Specialist schools teach a flexible lesson

22 Jun 00
The government has expanded the specialist schools programme and published research showing that such schools are raising standards faster than their mainstream counterparts.

23 June 2000

The Department for Education and Employment published the study about the impact of the programme on June 20 – the same day it awarded specialist status to 55 more English schools.

The move, which brings the total to 534, means the government has beaten its own target of creating 500 specialist schools by September and brings it closer to its proposed second target of 800 by September 2003.

The research comprises a survey by the London School of Economics of the 238 specialist schools which were up and running in 1997, and 12 specialist school case studies undertaken by Leeds University.

It reveals an average annual improvement in the percentage of pupils gaining five or more A–C grades at GCSE of 1.11%, compared with 0.75% in non-specialist schools, between 1997 and 1999.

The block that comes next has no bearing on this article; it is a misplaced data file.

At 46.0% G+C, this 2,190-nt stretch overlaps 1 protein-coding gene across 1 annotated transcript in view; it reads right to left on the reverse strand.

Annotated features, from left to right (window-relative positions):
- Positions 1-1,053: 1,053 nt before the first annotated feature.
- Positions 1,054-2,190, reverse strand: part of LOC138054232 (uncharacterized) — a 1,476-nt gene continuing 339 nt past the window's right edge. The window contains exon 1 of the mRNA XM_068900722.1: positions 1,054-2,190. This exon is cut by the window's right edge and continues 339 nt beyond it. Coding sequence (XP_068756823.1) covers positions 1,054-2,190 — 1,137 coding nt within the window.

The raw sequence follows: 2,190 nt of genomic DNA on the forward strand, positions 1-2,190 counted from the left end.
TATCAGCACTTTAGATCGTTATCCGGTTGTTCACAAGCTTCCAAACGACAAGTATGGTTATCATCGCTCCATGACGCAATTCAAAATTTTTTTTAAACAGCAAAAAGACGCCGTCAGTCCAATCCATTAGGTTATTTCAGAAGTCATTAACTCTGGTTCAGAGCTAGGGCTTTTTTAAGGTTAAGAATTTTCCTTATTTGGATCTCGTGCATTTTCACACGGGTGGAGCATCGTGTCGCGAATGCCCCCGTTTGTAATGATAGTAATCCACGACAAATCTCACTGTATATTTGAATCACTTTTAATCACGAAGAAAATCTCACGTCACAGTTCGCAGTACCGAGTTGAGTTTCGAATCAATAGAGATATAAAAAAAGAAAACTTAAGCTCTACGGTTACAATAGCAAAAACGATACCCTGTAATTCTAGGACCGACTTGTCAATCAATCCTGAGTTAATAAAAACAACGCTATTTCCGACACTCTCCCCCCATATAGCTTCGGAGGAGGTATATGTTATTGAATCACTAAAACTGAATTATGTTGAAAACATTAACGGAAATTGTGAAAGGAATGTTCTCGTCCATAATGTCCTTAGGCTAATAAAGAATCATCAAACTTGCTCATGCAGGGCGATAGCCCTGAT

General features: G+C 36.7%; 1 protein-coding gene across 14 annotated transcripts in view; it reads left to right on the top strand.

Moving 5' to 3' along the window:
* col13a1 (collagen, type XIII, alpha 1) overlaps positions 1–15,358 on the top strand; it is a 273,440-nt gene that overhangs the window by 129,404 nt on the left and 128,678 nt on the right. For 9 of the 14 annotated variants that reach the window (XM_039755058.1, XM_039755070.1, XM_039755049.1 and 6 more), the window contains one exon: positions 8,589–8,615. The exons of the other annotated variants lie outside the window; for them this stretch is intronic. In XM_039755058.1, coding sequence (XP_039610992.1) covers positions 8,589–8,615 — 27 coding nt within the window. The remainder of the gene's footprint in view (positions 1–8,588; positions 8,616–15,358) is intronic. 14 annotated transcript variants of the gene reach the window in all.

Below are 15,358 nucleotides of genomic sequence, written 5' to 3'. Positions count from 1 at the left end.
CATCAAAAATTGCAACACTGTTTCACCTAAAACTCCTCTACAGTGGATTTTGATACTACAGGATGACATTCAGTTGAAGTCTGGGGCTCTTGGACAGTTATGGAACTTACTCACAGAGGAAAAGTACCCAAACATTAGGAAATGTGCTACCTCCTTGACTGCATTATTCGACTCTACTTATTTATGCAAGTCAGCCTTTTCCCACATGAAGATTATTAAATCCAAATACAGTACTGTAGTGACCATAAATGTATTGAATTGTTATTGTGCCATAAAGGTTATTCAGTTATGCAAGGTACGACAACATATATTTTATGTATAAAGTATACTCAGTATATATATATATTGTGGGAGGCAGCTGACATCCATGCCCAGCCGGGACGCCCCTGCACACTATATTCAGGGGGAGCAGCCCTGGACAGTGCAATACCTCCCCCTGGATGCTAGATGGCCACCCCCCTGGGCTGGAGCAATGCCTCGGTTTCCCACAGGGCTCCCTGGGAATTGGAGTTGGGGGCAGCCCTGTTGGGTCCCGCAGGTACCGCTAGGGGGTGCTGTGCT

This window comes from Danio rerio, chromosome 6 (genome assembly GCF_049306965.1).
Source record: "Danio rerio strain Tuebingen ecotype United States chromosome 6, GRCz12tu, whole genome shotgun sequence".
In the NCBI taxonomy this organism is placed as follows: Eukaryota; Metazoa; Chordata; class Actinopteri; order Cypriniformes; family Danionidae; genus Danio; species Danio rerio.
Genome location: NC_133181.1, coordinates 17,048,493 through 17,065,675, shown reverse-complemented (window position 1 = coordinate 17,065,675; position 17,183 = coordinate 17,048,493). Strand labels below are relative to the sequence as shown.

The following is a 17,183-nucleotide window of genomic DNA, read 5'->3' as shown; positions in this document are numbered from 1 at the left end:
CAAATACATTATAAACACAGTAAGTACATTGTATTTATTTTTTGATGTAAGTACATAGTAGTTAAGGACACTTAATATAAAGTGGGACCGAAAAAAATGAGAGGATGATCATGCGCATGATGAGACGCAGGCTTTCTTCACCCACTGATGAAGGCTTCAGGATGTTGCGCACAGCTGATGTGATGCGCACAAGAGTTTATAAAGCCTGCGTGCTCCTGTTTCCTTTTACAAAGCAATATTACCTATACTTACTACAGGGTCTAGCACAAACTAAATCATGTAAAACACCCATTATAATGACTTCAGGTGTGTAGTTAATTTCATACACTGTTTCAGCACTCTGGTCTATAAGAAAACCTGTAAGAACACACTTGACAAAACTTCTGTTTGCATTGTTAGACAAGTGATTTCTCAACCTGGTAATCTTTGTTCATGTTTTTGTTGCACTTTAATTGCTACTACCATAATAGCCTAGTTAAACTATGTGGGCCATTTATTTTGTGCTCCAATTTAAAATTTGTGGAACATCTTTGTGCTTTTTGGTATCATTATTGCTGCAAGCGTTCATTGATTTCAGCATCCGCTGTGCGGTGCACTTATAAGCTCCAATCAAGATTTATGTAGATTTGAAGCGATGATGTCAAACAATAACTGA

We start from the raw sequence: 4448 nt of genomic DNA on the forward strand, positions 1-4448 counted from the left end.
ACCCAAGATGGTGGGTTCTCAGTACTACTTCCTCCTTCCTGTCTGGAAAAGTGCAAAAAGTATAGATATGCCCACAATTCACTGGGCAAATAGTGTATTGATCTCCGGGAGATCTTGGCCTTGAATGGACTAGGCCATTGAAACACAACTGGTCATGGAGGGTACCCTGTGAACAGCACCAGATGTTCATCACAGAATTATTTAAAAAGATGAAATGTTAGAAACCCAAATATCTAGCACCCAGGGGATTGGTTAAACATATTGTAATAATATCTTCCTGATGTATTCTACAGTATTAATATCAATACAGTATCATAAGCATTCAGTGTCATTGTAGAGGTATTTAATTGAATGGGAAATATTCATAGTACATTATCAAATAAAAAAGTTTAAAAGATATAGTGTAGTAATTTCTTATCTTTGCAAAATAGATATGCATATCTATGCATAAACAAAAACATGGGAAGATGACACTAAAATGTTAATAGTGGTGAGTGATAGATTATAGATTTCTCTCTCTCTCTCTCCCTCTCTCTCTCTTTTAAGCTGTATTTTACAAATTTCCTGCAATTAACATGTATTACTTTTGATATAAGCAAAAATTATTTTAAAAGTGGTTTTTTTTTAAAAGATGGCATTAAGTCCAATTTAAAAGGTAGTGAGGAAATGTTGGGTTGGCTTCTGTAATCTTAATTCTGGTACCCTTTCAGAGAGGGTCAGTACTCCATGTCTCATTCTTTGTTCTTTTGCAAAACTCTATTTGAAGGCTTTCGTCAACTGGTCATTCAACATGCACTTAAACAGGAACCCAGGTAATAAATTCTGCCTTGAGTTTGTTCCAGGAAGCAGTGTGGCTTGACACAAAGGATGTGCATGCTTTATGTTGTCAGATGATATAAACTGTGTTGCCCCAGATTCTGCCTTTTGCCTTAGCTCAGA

The studies also showed that specialist schools were more flexible when taking account of the differing needs of their pupils. Schools standards minister Estelle Morris said: 'Specialist schools have the confidence and courage needed to question what works and what does not work in raising standards and to translate this into new approaches to teaching and learning.'

Graham Lane, the Local Government Association's education chair, called for the government to find a way to improve all schools rather than a select few. 'That is the challenge that no government has ever been prepared to accept,' he said.


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